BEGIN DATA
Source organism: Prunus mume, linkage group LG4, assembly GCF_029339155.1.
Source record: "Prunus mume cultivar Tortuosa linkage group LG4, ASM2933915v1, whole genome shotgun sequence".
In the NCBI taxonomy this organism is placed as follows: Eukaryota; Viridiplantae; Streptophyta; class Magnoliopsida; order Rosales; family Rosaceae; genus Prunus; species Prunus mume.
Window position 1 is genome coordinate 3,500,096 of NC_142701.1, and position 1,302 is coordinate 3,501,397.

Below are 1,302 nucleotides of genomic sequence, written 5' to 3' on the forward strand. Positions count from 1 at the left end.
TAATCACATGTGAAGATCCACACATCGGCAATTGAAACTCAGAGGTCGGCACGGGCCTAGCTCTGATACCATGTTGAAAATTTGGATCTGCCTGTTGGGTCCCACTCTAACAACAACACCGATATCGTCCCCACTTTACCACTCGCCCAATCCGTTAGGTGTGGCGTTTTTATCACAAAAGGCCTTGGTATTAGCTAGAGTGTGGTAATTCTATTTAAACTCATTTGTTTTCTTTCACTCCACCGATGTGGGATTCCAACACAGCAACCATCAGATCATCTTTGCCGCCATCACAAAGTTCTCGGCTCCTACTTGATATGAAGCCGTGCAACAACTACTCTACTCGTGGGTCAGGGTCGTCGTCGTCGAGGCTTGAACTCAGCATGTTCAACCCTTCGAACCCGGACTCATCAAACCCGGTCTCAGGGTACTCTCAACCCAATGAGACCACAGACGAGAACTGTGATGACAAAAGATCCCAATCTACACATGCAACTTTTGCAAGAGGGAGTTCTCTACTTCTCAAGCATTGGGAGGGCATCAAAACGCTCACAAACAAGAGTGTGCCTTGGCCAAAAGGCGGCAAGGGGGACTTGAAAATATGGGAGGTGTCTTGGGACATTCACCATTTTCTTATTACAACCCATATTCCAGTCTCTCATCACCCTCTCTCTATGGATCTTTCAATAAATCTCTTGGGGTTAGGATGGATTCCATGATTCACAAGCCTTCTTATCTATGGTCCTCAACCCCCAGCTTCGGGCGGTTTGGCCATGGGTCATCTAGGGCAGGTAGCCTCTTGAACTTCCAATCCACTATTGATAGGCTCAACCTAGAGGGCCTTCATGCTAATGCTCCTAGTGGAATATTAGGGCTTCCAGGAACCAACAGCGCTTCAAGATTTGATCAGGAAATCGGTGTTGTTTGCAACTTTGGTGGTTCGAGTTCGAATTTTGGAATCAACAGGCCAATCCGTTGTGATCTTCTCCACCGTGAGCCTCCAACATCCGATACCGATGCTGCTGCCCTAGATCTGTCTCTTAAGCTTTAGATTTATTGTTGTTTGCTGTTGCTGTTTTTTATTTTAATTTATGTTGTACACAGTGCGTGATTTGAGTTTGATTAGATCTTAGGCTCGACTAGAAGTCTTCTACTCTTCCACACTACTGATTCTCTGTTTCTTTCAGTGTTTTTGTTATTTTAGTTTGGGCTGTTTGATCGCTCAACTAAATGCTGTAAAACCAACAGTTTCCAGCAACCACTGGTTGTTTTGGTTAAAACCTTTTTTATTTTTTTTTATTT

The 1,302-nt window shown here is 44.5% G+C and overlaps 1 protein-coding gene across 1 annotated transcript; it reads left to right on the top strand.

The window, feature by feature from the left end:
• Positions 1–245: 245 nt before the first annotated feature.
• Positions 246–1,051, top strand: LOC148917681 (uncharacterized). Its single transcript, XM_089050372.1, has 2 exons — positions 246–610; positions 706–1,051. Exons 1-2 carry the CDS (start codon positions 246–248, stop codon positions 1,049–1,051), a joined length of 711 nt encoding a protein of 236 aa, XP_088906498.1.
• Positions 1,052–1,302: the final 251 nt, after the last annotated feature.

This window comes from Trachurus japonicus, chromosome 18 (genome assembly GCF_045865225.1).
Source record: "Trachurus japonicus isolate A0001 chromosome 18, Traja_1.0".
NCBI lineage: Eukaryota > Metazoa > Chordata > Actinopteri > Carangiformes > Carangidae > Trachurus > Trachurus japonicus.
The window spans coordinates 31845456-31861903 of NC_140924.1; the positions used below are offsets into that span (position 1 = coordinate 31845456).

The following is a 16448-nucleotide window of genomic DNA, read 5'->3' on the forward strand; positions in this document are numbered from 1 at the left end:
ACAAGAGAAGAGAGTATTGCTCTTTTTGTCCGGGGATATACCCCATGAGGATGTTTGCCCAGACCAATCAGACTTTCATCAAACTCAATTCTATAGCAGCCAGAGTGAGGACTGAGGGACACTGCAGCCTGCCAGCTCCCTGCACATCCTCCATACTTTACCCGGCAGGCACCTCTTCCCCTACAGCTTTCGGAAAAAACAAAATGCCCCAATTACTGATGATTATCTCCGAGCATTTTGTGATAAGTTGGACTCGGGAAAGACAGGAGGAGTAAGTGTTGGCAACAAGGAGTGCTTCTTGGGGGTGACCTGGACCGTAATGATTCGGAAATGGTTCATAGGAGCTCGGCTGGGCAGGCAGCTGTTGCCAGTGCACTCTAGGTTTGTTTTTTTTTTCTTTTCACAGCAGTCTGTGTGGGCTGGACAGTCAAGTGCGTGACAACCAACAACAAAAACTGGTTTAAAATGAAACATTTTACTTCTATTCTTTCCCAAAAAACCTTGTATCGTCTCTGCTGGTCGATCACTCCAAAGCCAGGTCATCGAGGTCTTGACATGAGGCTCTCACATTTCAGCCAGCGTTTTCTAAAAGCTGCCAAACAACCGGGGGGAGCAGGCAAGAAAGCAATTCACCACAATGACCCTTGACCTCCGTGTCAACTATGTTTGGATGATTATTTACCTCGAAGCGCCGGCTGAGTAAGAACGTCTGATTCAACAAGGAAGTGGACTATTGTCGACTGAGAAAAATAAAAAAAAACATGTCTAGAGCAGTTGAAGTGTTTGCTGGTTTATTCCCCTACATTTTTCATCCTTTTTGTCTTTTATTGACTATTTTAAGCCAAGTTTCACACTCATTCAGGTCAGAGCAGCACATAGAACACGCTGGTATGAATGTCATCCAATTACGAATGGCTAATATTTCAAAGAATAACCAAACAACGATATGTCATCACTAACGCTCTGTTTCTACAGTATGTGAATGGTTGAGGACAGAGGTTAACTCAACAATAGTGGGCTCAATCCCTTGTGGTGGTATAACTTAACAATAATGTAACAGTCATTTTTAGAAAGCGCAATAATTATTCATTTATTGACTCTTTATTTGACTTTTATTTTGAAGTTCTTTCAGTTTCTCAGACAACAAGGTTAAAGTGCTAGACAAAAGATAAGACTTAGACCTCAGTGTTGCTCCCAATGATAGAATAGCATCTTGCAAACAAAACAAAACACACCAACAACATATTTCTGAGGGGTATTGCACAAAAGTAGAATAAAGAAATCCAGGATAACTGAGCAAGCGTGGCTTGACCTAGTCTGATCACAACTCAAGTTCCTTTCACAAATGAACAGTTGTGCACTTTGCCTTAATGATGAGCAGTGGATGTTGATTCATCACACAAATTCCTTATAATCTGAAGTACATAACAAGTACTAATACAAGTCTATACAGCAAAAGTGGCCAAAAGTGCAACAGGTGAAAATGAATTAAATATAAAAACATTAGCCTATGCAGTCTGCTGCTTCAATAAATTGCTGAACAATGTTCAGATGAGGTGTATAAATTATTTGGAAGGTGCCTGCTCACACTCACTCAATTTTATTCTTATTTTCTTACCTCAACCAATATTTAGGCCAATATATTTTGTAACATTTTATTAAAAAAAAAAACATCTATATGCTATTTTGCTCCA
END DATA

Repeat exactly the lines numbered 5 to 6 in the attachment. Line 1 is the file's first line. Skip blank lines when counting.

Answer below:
Below are 1,302 nucleotides of genomic sequence, written 5' to 3' on the forward strand. Positions count from 1 at the left end.
TAATCACATGTGAAGATCCACACATCGGCAATTGAAACTCAGAGGTCGGCACGGGCCTAGCTCTGATACCATGTTGAAAATTTGGATCTGCCTGTTGGGTCCCACTCTAACAACAACACCGATATCGTCCCCACTTTACCACTCGCCCAATCCGTTAGGTGTGGCGTTTTTATCACAAAAGGCCTTGGTATTAGCTAGAGTGTGGTAATTCTATTTAAACTCATTTGTTTTCTTTCACTCCACCGATGTGGGATTCCAACACAGCAACCATCAGATCATCTTTGCCGCCATCACAAAGTTCTCGGCTCCTACTTGATATGAAGCCGTGCAACAACTACTCTACTCGTGGGTCAGGGTCGTCGTCGTCGAGGCTTGAACTCAGCATGTTCAACCCTTCGAACCCGGACTCATCAAACCCGGTCTCAGGGTACTCTCAACCCAATGAGACCACAGACGAGAACTGTGATGACAAAAGATCCCAATCTACACATGCAACTTTTGCAAGAGGGAGTTCTCTACTTCTCAAGCATTGGGAGGGCATCAAAACGCTCACAAACAAGAGTGTGCCTTGGCCAAAAGGCGGCAAGGGGGACTTGAAAATATGGGAGGTGTCTTGGGACATTCACCATTTTCTTATTACAACCCATATTCCAGTCTCTCATCACCCTCTCTCTATGGATCTTTCAATAAATCTCTTGGGGTTAGGATGGATTCCATGATTCACAAGCCTTCTTATCTATGGTCCTCAACCCCCAGCTTCGGGCGGTTTGGCCATGGGTCATCTAGGGCAGGTAGCCTCTTGAACTTCCAATCCACTATTGATAGGCTCAACCTAGAGGGCCTTCATGCTAATGCTCCTAGTGGAATATTAGGGCTTCCAGGAACCAACAGCGCTTCAAGATTTGATCAGGAAATCGGTGTTGTTTGCAACTTTGGTGGTTCGAGTTCGAATTTTGGAATCAACAGGCCAATCCGTTGTGATCTTCTCCACCGTGAGCCTCCAACATCCGATACCGATGCTGCTGCCCTAGATCTGTCTCTTAAGCTTTAGATTTATTGTTGTTTGCTGTTGCTGTTTTTTATTTTAATTTATGTTGTACACAGTGCGTGATTTGAGTTTGATTAGATCTTAGGCTCGACTAGAAGTCTTCTACTCTTCCACACTACTGATTCTCTGTTTCTTTCAGTGTTTTTGTTATTTTAGTTTGGGCTGTTTGATCGCTCAACTAAATGCTGTAAAACCAACAGTTTCCAGCAACCACTGGTTGTTTTGGTTAAAACCTTTTTTATTTTTTTTTATTT